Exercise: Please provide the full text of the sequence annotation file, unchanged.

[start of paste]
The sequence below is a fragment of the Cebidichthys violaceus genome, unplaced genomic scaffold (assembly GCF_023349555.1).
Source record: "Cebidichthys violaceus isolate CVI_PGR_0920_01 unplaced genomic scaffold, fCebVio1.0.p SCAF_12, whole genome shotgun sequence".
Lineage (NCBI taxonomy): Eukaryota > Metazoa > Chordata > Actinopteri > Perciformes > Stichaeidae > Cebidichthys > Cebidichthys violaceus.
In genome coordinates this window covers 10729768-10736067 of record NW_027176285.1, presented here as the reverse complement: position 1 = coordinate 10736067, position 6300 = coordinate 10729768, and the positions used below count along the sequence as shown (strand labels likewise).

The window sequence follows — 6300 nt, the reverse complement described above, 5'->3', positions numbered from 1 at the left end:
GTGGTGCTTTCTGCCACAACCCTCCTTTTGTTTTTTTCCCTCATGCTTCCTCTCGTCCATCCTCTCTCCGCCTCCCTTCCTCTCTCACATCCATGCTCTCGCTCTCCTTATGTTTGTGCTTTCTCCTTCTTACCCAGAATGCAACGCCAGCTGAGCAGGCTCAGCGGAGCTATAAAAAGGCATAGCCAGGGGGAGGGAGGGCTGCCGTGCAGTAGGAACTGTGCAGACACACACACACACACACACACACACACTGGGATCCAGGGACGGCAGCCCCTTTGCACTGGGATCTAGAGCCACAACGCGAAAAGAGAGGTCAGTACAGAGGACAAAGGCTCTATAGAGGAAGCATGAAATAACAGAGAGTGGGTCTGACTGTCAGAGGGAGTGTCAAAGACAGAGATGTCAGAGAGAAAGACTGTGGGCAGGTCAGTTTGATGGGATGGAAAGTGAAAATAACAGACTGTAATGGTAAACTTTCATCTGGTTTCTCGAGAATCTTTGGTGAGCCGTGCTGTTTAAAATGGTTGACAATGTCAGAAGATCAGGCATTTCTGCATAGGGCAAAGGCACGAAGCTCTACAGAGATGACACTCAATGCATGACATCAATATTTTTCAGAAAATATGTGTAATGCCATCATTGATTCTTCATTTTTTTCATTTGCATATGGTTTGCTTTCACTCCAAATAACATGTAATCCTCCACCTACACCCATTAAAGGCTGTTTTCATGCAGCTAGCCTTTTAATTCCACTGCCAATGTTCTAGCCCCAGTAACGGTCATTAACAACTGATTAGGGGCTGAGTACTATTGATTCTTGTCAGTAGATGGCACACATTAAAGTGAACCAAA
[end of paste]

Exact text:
The sequence below is a fragment of the Cebidichthys violaceus genome, unplaced genomic scaffold (assembly GCF_023349555.1).
Source record: "Cebidichthys violaceus isolate CVI_PGR_0920_01 unplaced genomic scaffold, fCebVio1.0.p SCAF_12, whole genome shotgun sequence".
Lineage (NCBI taxonomy): Eukaryota > Metazoa > Chordata > Actinopteri > Perciformes > Stichaeidae > Cebidichthys > Cebidichthys violaceus.
In genome coordinates this window covers 10729768-10736067 of record NW_027176285.1, presented here as the reverse complement: position 1 = coordinate 10736067, position 6300 = coordinate 10729768, and the positions used below count along the sequence as shown (strand labels likewise).

The window sequence follows — 6300 nt, the reverse complement described above, 5'->3', positions numbered from 1 at the left end:
GTGGTGCTTTCTGCCACAACCCTCCTTTTGTTTTTTTCCCTCATGCTTCCTCTCGTCCATCCTCTCTCCGCCTCCCTTCCTCTCTCACATCCATGCTCTCGCTCTCCTTATGTTTGTGCTTTCTCCTTCTTACCCAGAATGCAACGCCAGCTGAGCAGGCTCAGCGGAGCTATAAAAAGGCATAGCCAGGGGGAGGGAGGGCTGCCGTGCAGTAGGAACTGTGCAGACACACACACACACACACACACACACACTGGGATCCAGGGACGGCAGCCCCTTTGCACTGGGATCTAGAGCCACAACGCGAAAAGAGAGGTCAGTACAGAGGACAAAGGCTCTATAGAGGAAGCATGAAATAACAGAGAGTGGGTCTGACTGTCAGAGGGAGTGTCAAAGACAGAGATGTCAGAGAGAAAGACTGTGGGCAGGTCAGTTTGATGGGATGGAAAGTGAAAATAACAGACTGTAATGGTAAACTTTCATCTGGTTTCTCGAGAATCTTTGGTGAGCCGTGCTGTTTAAAATGGTTGACAATGTCAGAAGATCAGGCATTTCTGCATAGGGCAAAGGCACGAAGCTCTACAGAGATGACACTCAATGCATGACATCAATATTTTTCAGAAAATATGTGTAATGCCATCATTGATTCTTCATTTTTTTCATTTGCATATGGTTTGCTTTCACTCCAAATAACATGTAATCCTCCACCTACACCCATTAAAGGCTGTTTTCATGCAGCTAGCCTTTTAATTCCACTGCCAATGTTCTAGCCCCAGTAACGGTCATTAACAACTGATTAGGGGCTGAGTACTATTGATTCTTGTCAGTAGATGGCACACATTAAAGTGAACCAAA